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Wick could almost feel not feeling that arm on his back, even weeks after Oly was dead. Could almost taste not tasting that cheesecake and milk they used to order as they watched a movie after games on the road. Could almost hear not hearing that wonderfully whiny little-boy voice Oly used to affect each day when Wick entered the clubhouse. "Wickyyyyyy.... Coooooome heeeeeere, Wickyyyyy...." Which usually meant that Oly had thought of something wicked for Wick to do, and off they would go into a corner, whispering and giggling, and a few hours later the pitching coach would look down into his new pair of shoes and find the rat that the Pen had caught and cooked in the Angels' bullpen. Wick was happy to face the music. Happy as a puppy to chase the stick for Oly.
Who was there for Wick when he shattered his elbow in a cement runway at Anaheim Stadium in 1990 and then ran up $28,000 worth of bar and restaurant bills in one year, drinking himself all the way to the rehab center in Cleveland? It was Oly. Who was there for Oly in Triple A ball in '89 when Patti was pregnant and he wanted someone to move in with her while he went up to the big leagues? It was Wick. Finally, when Wick listened to Oly's advice, quit skirt-chasing and married his high school sweetheart, Kim, in May '92, Oly was there as Wick's best man. Oly was Wick's conscience, said Grover, who had managed Wick in A ball, Double A, Triple A, the majors.
You don't want to hear too much about Wick's first few days after Oly died. About waiting and calling and waiting for Oly to come home that night from the Crewses' so they could all go out to dinner. About Wick rolling over and over, screaming "No!" on the floor when Oly's name Hashed on the TV screen that night, then helping Kim to the bathroom so she could throw up. About packing the things in Oly's locker into a box in an empty clubhouse six hours later, before dawn, and three straight nights when his eyes refused to close. "He was my family." Wick sobbed when it was his turn to speak at the funeral. "He taught me how to be a faithful husband, how to roll with life when things were going bad," he later said.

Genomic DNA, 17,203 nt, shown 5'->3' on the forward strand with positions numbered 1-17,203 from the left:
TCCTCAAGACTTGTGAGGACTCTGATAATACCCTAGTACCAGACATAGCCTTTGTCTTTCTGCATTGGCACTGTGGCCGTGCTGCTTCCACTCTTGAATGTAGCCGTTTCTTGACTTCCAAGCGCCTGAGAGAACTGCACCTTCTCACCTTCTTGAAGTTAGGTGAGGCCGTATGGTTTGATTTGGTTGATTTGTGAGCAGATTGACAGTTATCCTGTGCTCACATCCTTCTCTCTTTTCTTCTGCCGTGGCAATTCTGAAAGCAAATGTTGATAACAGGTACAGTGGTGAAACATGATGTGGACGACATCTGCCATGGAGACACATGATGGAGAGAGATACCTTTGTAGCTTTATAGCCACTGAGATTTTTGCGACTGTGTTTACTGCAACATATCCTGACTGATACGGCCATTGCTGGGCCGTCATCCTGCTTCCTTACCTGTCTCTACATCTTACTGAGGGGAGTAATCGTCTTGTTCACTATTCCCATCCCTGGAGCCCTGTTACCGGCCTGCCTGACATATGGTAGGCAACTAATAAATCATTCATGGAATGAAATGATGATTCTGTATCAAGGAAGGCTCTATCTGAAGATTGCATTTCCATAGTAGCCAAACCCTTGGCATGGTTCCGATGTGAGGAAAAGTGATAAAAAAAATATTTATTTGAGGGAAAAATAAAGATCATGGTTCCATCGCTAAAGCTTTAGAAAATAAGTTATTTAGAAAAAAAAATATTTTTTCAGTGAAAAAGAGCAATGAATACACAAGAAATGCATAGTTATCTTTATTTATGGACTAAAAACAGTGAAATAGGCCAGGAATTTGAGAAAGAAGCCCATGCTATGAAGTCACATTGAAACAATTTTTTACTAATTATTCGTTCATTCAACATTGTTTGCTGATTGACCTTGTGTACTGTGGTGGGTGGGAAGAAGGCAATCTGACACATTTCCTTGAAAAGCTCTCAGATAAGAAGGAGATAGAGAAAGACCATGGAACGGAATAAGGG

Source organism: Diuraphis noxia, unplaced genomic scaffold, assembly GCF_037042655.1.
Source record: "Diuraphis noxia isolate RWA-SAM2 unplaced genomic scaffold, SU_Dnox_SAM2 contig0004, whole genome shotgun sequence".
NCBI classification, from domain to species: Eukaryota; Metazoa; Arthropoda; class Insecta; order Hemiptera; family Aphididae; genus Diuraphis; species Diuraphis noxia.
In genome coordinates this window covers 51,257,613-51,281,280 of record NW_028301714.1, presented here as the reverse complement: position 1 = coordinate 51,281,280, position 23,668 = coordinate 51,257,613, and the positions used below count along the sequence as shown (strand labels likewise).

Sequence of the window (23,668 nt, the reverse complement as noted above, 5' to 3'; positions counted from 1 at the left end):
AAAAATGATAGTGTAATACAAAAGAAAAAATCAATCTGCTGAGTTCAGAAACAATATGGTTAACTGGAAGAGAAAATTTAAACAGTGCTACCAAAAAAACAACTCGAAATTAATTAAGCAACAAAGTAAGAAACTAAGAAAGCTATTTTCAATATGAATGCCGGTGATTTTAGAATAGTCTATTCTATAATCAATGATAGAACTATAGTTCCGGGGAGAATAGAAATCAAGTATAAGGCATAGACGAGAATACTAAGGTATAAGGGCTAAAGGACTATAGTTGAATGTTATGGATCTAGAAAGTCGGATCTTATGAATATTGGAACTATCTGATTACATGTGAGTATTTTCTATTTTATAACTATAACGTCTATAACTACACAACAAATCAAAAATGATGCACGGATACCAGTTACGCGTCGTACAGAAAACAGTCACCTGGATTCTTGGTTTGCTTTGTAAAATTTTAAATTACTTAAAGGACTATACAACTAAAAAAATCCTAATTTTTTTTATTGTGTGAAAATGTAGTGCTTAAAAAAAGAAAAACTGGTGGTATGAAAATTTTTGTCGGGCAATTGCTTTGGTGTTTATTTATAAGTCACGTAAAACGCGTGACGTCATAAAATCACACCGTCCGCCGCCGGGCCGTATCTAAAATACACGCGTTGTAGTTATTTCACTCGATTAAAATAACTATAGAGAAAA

This is what you do with pain. You set up a locker for your dead best friend, with his nameplate and his glove and his uniform and his team jacket and his shoes and his framed photograph on a stool. Even when the team travels, you tape the nameplate over the locker next to you and set up the shrine, so no one ever forgets. You keep talking about him to the other players because they taught you in rehab never to repress your feelings. You keep walking around the clubhouse, even weeks later, with 5 x 7 photographs of Steve to send to the hundreds of well-wishers who have written, and offer them to players: "Thought you might like a picture of Oly." You get your brains beat out on the mound.
There was something almost heroic about it; Wicks's grief possessed him. Eyes started rolling in the Indian clubhouse. Guys were starting to get the creeps. Guys were trying to forget. Mourning is a private project in America, not a communal one...but then, wouldn't everyone in the world, whether he admitted it or not. want a Wick to keep him alive when he was gone?
Grover called Wick into his office. He talked about counseling, about going on the disabled list.
"No," said Wick. "Oly wouldn't want that. He'd want me to pitch."
"But Wick," said Grover, "you can't work this out on the mound."
So what are you going to do about Wick? sportswriters began asking Indian management. Eight and two-thirds innnings pitched, 15 hits allowed, three home runs. Can't send Oly's best buddy to the minors while he's in mourning, they said. It sure would look cruel.
Late afternoon, on May 7, Wick was waved into Grover's office at Chicago's Comiskey Park. Grover was brief. Barely blinked. There were others in the office. Wick had an hour and a half to catch a flight and join the Cincinnati Reds. He had been traded for a player to be named later. Best thing they could possibly do for him, Grover said.